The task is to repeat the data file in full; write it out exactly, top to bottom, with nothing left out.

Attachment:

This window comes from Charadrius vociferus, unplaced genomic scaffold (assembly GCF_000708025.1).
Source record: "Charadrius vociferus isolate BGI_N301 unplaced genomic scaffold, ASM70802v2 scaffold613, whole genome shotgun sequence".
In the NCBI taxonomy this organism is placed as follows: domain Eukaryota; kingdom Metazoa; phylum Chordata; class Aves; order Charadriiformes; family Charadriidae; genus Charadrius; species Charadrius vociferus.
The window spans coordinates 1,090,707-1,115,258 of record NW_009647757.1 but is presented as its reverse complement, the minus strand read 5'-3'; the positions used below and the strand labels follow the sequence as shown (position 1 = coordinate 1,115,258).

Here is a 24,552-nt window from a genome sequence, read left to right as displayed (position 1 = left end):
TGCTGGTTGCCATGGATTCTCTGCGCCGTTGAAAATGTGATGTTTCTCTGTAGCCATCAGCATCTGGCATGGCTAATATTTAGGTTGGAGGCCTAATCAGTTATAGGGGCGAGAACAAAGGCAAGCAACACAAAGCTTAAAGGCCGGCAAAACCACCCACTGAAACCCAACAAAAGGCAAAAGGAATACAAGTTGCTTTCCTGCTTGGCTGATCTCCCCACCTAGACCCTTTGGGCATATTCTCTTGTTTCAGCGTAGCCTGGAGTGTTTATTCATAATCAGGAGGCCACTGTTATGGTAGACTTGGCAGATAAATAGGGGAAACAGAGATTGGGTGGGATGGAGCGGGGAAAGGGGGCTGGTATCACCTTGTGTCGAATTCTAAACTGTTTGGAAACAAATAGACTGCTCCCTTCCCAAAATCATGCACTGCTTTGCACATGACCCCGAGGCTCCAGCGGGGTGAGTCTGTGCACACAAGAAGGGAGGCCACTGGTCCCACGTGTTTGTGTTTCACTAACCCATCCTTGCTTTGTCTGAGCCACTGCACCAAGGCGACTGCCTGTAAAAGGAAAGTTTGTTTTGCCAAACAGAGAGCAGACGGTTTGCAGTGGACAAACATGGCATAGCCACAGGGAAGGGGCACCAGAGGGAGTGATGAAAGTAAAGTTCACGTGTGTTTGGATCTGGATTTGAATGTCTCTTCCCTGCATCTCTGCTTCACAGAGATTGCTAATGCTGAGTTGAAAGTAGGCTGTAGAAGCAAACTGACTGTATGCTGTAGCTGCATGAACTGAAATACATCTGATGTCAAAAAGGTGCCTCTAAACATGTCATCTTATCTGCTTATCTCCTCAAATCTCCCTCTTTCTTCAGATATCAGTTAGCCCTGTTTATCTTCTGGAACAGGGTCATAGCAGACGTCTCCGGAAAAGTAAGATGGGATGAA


This window comes from Charadrius vociferus, unplaced genomic scaffold (assembly GCF_000708025.1).
Source record: "Charadrius vociferus isolate BGI_N301 unplaced genomic scaffold, ASM70802v2 scaffold613, whole genome shotgun sequence".
In the NCBI taxonomy this organism is placed as follows: domain Eukaryota; kingdom Metazoa; phylum Chordata; class Aves; order Charadriiformes; family Charadriidae; genus Charadrius; species Charadrius vociferus.
The window spans coordinates 1,090,707-1,115,258 of record NW_009647757.1 but is presented as its reverse complement, the minus strand read 5'-3'; the positions used below and the strand labels follow the sequence as shown (position 1 = coordinate 1,115,258).

Here is a 24,552-nt window from a genome sequence, read left to right as displayed (position 1 = left end):
TGCTGGTTGCCATGGATTCTCTGCGCCGTTGAAAATGTGATGTTTCTCTGTAGCCATCAGCATCTGGCATGGCTAATATTTAGGTTGGAGGCCTAATCAGTTATAGGGGCGAGAACAAAGGCAAGCAACACAAAGCTTAAAGGCCGGCAAAACCACCCACTGAAACCCAACAAAAGGCAAAAGGAATACAAGTTGCTTTCCTGCTTGGCTGATCTCCCCACCTAGACCCTTTGGGCATATTCTCTTGTTTCAGCGTAGCCTGGAGTGTTTATTCATAATCAGGAGGCCACTGTTATGGTAGACTTGGCAGATAAATAGGGGAAACAGAGATTGGGTGGGATGGAGCGGGGAAAGGGGGCTGGTATCACCTTGTGTCGAATTCTAAACTGTTTGGAAACAAATAGACTGCTCCCTTCCCAAAATCATGCACTGCTTTGCACATGACCCCGAGGCTCCAGCGGGGTGAGTCTGTGCACACAAGAAGGGAGGCCACTGGTCCCACGTGTTTGTGTTTCACTAACCCATCCTTGCTTTGTCTGAGCCACTGCACCAAGGCGACTGCCTGTAAAAGGAAAGTTTGTTTTGCCAAACAGAGAGCAGACGGTTTGCAGTGGACAAACATGGCATAGCCACAGGGAAGGGGCACCAGAGGGAGTGATGAAAGTAAAGTTCACGTGTGTTTGGATCTGGATTTGAATGTCTCTTCCCTGCATCTCTGCTTCACAGAGATTGCTAATGCTGAGTTGAAAGTAGGCTGTAGAAGCAAACTGACTGTATGCTGTAGCTGCATGAACTGAAATACATCTGATGTCAAAAAGGTGCCTCTAAACATGTCATCTTATCTGCTTATCTCCTCAAATCTCCCTCTTTCTTCAGATATCAGTTAGCCCTGTTTATCTTCTGGAACAGGGTCATAGCAGACGTCTCCGGAAAAGTAAGATGGGATGAA